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    Taking the boards: Not a bad rite of passage after all

    Henry Rosevear, MDDr. RosevearAs far as rites of passage go, taking the urology boards turned out to be relatively benign. There were no hot coals involved. Everyone smiled. And in the end I did come out a little better for the experience. In studying for the test, I even learned something I didn’t know: A post-vasectomy sperm sample does not have to be centrifuged when examined (according to the 2012 AUA guidelines on vasectomy, statement #12). Overall, it wasn’t a bad weekend.

    First—and let’s be honest, this was not exactly how I would choose to spend a weekend—when I compare it to my previous experiences with oral interviews, it was professional, informative, and almost fun. The weekend started with an introduction by a very pleasant staff member of the American Board of Urology who informed us that if we ever mentioned any detail of the exam to another living soul, our confessional priest included, that Dr. Ritchey himself (the ABU’s immediate past president) would hunt us down and ensure that we’d spend the rest of our lives practicing urology in Antarctica. At least, that was what I took away from the introductory lecture. That, and on the day of the exam, to follow the yellow footprints on the floor.

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    Seriously, though, every person involved in the process—from the staff of the ABU to the proctors—stressed that they were not trying to trick us but were simply giving us a structured opportunity to show our mastery of the field. In retrospect, they did a great job of that. Once the protocols began, I found myself simply having a conversation regarding treatment options and their complications related to mostly everyday urology. For me, that last part was the most surprising aspect of the boards.

    Continue to the next page for more.

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    Henry Rosevear, MD
    Dr. Rosevear, a member of the Urology Times Clinical Practice Board, is in private practice at Pikes Peak Urology, Colorado Springs, CO.

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    • Anonymous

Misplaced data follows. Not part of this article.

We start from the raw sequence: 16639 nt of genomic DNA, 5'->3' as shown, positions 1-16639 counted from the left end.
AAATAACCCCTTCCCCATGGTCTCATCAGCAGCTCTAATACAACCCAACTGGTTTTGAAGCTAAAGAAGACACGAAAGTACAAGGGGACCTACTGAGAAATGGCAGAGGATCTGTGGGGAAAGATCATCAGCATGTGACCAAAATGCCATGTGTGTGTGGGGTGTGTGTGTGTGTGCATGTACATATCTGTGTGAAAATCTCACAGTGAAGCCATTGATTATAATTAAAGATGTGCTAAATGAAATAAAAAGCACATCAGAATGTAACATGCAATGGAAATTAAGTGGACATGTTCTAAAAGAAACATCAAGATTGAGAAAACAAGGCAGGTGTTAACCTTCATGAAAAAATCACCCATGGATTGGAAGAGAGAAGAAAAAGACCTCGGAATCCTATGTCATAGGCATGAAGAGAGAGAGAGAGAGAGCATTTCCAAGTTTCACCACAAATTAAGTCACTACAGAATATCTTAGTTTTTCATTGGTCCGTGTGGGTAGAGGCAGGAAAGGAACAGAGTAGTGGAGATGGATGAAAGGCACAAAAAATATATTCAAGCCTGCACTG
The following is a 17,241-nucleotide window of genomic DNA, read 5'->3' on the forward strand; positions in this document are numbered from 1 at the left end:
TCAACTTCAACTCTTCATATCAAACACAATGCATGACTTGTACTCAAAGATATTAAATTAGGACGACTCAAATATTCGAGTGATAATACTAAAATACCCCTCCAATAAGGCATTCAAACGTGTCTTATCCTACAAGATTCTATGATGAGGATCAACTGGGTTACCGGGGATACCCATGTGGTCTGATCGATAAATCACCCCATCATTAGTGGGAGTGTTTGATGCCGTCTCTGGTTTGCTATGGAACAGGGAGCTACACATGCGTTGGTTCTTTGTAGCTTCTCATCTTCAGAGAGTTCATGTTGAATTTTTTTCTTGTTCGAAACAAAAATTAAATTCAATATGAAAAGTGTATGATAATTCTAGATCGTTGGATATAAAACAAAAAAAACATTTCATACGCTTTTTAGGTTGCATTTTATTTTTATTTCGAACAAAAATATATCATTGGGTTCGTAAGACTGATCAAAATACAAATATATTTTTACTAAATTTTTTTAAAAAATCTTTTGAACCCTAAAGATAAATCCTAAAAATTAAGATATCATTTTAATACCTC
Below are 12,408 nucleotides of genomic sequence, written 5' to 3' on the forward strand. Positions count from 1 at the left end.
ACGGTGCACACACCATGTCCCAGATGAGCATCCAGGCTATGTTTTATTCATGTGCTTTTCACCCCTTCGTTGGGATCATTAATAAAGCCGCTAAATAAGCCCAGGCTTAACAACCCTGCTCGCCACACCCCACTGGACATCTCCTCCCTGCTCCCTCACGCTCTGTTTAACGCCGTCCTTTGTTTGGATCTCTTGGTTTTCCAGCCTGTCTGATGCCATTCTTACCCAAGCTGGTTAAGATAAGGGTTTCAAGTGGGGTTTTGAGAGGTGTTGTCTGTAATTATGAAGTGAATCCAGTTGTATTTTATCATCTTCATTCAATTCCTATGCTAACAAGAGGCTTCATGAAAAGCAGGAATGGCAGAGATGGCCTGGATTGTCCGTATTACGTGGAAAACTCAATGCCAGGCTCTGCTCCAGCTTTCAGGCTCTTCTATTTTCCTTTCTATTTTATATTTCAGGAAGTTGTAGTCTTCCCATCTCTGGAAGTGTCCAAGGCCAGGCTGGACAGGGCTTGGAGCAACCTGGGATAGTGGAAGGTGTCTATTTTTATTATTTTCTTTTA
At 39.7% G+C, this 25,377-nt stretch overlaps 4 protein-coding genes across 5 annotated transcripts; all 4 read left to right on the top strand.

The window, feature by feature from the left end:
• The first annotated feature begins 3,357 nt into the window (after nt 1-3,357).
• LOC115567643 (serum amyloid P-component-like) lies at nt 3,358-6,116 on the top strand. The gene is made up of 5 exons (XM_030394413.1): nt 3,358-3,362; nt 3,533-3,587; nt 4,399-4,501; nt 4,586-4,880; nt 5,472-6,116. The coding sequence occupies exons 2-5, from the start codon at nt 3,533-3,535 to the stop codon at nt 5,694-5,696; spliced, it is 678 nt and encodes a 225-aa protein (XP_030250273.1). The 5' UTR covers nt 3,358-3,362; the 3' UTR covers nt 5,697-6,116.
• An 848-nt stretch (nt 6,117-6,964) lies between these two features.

Are you kidding or is the ABU paying you to say this?! Getting fingerprinted, video-taped, virtually strip searched at these testing centers and then paying for this abuse is insanity. Wait till you start MOC- it gets worse! The ABU is laughing all the way to the bank.
    • Anonymous
      With all due respect,may I suggest finding more interesting activities to experience on a week end. Spining the board experience as not that bad after the fact is just too much!
    • Anonymous
      With all due respect,may I suggest finding more interesting activities to experience on a week end. Spining the board experience as not that bad after the fact is just too much!
    • Anonymous
      With all due respect,may I suggest finding more interesting activities to experience on a week end. Spining the board experience as not that bad after the fact is just too much!
    • Anonymous
      With all due respect,may I suggest finding more interesting activities to experience on a week end. Spining the board experience as not that bad after the fact is just too much!
    • Anonymous
      Well done. My recollection, 28 years removed, is my experience with my first examiner. I sat down at the desk, opposite of a Urologist who I was sure was there to make my time with him a living hell. He presented me with the first "case". It was a picture of the back of a young male patient. The was some sort of skin discoloration in the mid line of his back (not related to any spinal disease). I was honest, I told him I had no clue ! He said, "me neither" ! He threw it aside and picked another case. All's well 29 years later.

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